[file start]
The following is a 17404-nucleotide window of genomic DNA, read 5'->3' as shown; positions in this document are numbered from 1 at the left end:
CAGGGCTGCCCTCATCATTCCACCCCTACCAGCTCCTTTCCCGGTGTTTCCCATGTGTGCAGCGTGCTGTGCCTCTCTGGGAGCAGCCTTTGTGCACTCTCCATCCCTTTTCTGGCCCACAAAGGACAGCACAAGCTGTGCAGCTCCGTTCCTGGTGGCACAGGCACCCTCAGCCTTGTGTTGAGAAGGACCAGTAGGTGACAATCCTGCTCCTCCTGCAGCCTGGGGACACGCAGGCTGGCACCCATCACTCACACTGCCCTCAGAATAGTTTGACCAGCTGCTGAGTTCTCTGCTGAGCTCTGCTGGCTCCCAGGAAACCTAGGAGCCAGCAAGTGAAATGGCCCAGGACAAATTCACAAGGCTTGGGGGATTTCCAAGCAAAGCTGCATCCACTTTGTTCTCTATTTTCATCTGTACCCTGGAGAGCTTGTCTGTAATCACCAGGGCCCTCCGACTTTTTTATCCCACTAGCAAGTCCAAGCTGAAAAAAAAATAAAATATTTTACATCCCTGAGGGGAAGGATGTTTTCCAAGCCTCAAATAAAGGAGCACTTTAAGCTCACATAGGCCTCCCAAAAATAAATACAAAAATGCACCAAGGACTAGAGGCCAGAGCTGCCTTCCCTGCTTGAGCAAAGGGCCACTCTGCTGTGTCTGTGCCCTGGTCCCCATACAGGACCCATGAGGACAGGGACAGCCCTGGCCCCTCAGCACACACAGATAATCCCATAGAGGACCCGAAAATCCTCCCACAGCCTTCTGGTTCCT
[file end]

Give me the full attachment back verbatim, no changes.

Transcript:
The following is a 17404-nucleotide window of genomic DNA, read 5'->3' as shown; positions in this document are numbered from 1 at the left end:
CAGGGCTGCCCTCATCATTCCACCCCTACCAGCTCCTTTCCCGGTGTTTCCCATGTGTGCAGCGTGCTGTGCCTCTCTGGGAGCAGCCTTTGTGCACTCTCCATCCCTTTTCTGGCCCACAAAGGACAGCACAAGCTGTGCAGCTCCGTTCCTGGTGGCACAGGCACCCTCAGCCTTGTGTTGAGAAGGACCAGTAGGTGACAATCCTGCTCCTCCTGCAGCCTGGGGACACGCAGGCTGGCACCCATCACTCACACTGCCCTCAGAATAGTTTGACCAGCTGCTGAGTTCTCTGCTGAGCTCTGCTGGCTCCCAGGAAACCTAGGAGCCAGCAAGTGAAATGGCCCAGGACAAATTCACAAGGCTTGGGGGATTTCCAAGCAAAGCTGCATCCACTTTGTTCTCTATTTTCATCTGTACCCTGGAGAGCTTGTCTGTAATCACCAGGGCCCTCCGACTTTTTTATCCCACTAGCAAGTCCAAGCTGAAAAAAAAATAAAATATTTTACATCCCTGAGGGGAAGGATGTTTTCCAAGCCTCAAATAAAGGAGCACTTTAAGCTCACATAGGCCTCCCAAAAATAAATACAAAAATGCACCAAGGACTAGAGGCCAGAGCTGCCTTCCCTGCTTGAGCAAAGGGCCACTCTGCTGTGTCTGTGCCCTGGTCCCCATACAGGACCCATGAGGACAGGGACAGCCCTGGCCCCTCAGCACACACAGATAATCCCATAGAGGACCCGAAAATCCTCCCACAGCCTTCTGGTTCCT